Saudi Arabia readies a refresher course for the U.S.

January 08, 1996|By William Pfaff

PARIS -- The passage of power in Saudi Arabia, from King Fahd to Crown Prince Abdullah ibn Abdulaziz comes soon after the November car-bomb attack in Riyadh that killed five American government advisers.

The events, unrelated, are nonetheless significant to the future of an American Middle Eastern commitment that still lacks the analysis it deserves.

Five decades ago both the oil industry and the State Department were hostile to America's recognition of the newly proclaimed state of Israel. Their argument, which proved to be wrong, was that the United States could not keep good relations with the oil-producers while backing Israel's installation in what had been Arab land.

The oil-state leaders actually proved too vulnerable to afford to break with the United States. Washington found itself in the privileged if paradoxical situation of simultaneous alliance with Israel and several of the nations formally at war with Israel.

Since 1948 the United States has at one or another time had security agreements with oil-producing Libya, Iraq, Iran, Saudi Arabia, and the Gulf principalities -- all of whose energy resources have been developed and marketed by Western companies.

But consider that list. All but Saudi Arabia and the Gulf states are now enemies of the United States. All underwent anti-Western and anti-American coups or revolutions.

King Faisal of Iraq, his former regent and his prime minister, all were killed in an uprising in 1958, led by army officers, who terminated Iraq's membership in the American-sponsored Baghdad Pact. The United States tried to make an ally of the Ba'ath Party dictatorship under Saddam Hussein that followed, in the late 1960s, but that effort was terminated by war with Iraq in 1991.

The pro-Western Libyan monarchy was deposed in a military coup led by Col. Muammar el Kadafi in 1969. The erratic and exotic colonel has interested himself in anti-Western terrorist movements ever since, earning an ineffectual U.S. bombing attack on him and his capital in 1986.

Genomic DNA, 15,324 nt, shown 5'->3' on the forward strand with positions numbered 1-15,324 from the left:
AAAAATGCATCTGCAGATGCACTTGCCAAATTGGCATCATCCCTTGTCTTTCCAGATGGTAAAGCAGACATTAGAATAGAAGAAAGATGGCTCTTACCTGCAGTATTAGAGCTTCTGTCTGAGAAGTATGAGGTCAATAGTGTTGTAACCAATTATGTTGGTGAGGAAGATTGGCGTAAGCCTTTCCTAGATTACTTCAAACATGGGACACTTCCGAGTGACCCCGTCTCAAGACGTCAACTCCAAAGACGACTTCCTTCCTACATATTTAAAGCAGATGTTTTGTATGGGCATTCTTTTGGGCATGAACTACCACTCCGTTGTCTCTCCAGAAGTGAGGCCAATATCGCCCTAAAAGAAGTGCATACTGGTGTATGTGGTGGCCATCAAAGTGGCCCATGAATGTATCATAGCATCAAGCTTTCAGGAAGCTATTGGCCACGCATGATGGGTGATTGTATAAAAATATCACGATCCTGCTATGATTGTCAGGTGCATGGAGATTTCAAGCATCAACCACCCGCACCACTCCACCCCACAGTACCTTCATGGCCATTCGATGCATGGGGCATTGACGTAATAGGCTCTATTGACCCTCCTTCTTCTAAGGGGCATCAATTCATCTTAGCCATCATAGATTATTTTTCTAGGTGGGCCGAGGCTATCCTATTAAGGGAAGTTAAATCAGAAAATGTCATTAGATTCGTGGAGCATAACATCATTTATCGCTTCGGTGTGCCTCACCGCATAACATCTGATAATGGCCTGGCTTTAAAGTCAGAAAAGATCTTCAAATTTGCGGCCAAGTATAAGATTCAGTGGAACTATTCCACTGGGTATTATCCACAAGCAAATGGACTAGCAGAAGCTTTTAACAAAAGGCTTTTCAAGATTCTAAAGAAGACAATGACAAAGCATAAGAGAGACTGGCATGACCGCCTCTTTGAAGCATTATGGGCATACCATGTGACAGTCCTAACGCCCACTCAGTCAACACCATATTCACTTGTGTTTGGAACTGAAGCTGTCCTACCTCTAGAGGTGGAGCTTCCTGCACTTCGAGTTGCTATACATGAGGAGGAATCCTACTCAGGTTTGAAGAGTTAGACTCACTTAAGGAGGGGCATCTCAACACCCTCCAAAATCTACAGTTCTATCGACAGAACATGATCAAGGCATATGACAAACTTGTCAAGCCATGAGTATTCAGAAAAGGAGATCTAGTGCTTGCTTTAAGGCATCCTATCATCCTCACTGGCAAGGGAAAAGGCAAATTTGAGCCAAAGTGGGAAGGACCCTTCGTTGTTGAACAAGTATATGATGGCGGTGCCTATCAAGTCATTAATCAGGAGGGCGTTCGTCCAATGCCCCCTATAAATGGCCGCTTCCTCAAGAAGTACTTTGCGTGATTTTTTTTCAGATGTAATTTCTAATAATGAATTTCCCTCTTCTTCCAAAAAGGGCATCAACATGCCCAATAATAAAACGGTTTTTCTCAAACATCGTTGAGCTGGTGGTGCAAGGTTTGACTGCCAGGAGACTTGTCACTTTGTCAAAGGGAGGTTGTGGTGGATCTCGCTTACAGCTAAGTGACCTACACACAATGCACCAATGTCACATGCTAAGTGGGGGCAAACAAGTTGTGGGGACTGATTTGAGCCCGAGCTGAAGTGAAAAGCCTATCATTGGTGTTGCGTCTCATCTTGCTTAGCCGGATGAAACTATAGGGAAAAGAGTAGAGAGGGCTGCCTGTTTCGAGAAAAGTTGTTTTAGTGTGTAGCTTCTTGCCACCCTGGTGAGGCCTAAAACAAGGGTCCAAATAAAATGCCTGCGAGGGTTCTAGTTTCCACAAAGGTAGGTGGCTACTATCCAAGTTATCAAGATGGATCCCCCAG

America's 'gendarme'

Iran was chosen by Richard Nixon and Henry Kissinger to become America's ''gendarme'' in the Middle East, and vast quantities of American weapons were pressed upon the Shah Riza Pahlavi, whose lavish ambitions and pretensions provoked the popular and religious hostility that caused his overthrow in 1979. An equally extravagant and ambitious fundamentalist regime succeeded, imprisoning American diplomats and devoting itself to the destruction of the American ''great Satan'' and its allied lesser ''Satans.''

The same pattern can be seen in each case. Cultural Westernization under foreign sponsorship undermines a traditional way of life and challenges traditional religion. Western alliance and investment produces a perception that foreigners are stealing the nation's wealth. The result is unrest and defections among the elites, as well as popular resentment.

When this is recognized by American diplomats, Washington tries to convince these monarchs to reform and democratize their governments: to win the hearts and minds of their peoples. This often is contradicted by advice in other American quarters to harden repression. In either case, the advice proves useless. The chiefs of state naturally resist the advice to liberalize, which they see as undermining them, and take the course of repression, whose short-term successes simply stimulate the underlying forces subverting their regimes.

In the end the kings are out, and so are their American advisers and the American oil companies. (The latter usually come back in by way of foreign subsidiaries or partners). Back in Washington, and in Congress, the hunt begins to find out ''who lost'' whichever country it was, usually followed by a presidential order to ''outlaw'' and undermine the new revolutionary government, identified as a ''rogue regime.''

It is a pattern today well advanced in Saudi Arabia. The U.S. counsels prudent reform. U.S. troops are already stationed there, and Americans now play a role in the kingdom's internal security.

The American embassy is anxious to find and promote its own successor to Prince Abdullah (as well as King Fahd). The prince is 72 and allegedly considered weak. The London press quotes a former American diplomat in Saudi Arabia as saying, ''We need a good, young man at the top. . . . Unless we get a reformer, things will get out of hand.''

The same was said in Baghdad in the '50s, and in Tripoli in the '60s. (It was also said in Saigon in the '60s, but that is another story.) The eventual outcome in Saudi Arabia is likely to resemble the earlier cases.

The strange thing about it all is that it is unnecessary. The American concern is stability of oil supplies and markets. Yet the failure of the great OPEC oil boycott of the early 1970s conclusively demonstrated that oil is valueless unless it is sold, and that its supply can only temporarily be withheld or manipulated for political or ideological purposes.

Iranian, Iraqi and Libyan oil would all be powering American automobiles and industry today (some in fact is) were it not that the U.S. is boycotting those three countries. They are eager to sell their oil at world prices.

One of the fundamental lessons of our post-colonial, post-imperialist era is that you do not have to dominate a country or a region to have access to its resources. Business takes care of that. For all of Washington's attention to business, this is a lesson it still has not learned.

William Pfaff is a syndicated columnist.

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